Often outsiders to Africa are perplexed when they hear of African space agencies or even the thought of an African nation establishing one. Question arises such as why would African countries do this given other major problems such as a lack of infrastructure, and high poverty, crime and unemployment?
The short and simple answer to a question such as this is that investment in space programs are justified by the scientific, technological, industrial and security capabilities that comes with it. Moreover, these investments provide interesting socio-economic returns including increased industrial activity, and cost efficiencies and productivity gains to other fields such as weather forecasting, telemedicine and environmental monitoring.
There is hard evidence to prove this. The OECD in their 2011 Space Economy at a Glance Report concludes that although economic impacts may vary depending on the country and the level of its specialisation, documentation of positive industrial returns from institutional investments in space are growing. They give Norway as an example with their small but active space program. They detected a positive multiplier effect since the 1990s meaning Norwegian space sector companies have on average generated turnover well in excess of the support provided by the European Space Agency or the national investment. The report highlights the following statistics:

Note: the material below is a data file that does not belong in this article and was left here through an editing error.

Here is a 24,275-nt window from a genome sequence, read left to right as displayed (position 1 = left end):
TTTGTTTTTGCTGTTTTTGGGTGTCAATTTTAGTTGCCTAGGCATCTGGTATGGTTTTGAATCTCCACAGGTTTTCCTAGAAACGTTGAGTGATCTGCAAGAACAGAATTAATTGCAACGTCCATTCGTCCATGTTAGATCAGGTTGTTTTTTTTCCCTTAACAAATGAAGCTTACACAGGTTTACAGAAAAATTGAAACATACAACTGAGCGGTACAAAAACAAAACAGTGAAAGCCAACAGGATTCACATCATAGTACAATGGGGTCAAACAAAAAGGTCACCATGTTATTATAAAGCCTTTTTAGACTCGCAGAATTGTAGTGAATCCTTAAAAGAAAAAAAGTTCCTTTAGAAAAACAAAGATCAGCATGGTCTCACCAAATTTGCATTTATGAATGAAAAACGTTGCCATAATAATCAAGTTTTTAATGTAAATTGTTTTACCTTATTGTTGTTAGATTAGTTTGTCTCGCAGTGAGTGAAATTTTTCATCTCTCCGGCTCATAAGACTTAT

– In 2009, 1 million kroner invested provided a return of some 4.7 million.
– In Denmark, each million euro of Danish contributions to ESA has generated a turnover of EUR 3.7 million on average
– In the UK, the space industry’s value-added multiplier has been estimated to be 1.91.
– In the US, a recent Federal Aviation Administration (FAA) study on the economic impacts of the US commercial space activities showed for every dollar spent in commercial space transportation industry between 2002 and 2009, USD 4.9 resulted in indirect and induced economic impact.
Unfortunately many African countries are not at a level to even consider having their own space agency let alone launch capability. However, there is a more cost-effective option whereby a country can sign a contract with a commercial satellite company allowing them access to their satellite. Even the US military, with their huge financial budget and manpower, are looking at new ways of doing business with commercial satellite operators. They recently awarded SES Government Solutions a US$8.2 million contract, which allows them capacity aboard an aging satellite covering western Africa, an area of rising importance in the continent due to deteriorating human security conditions.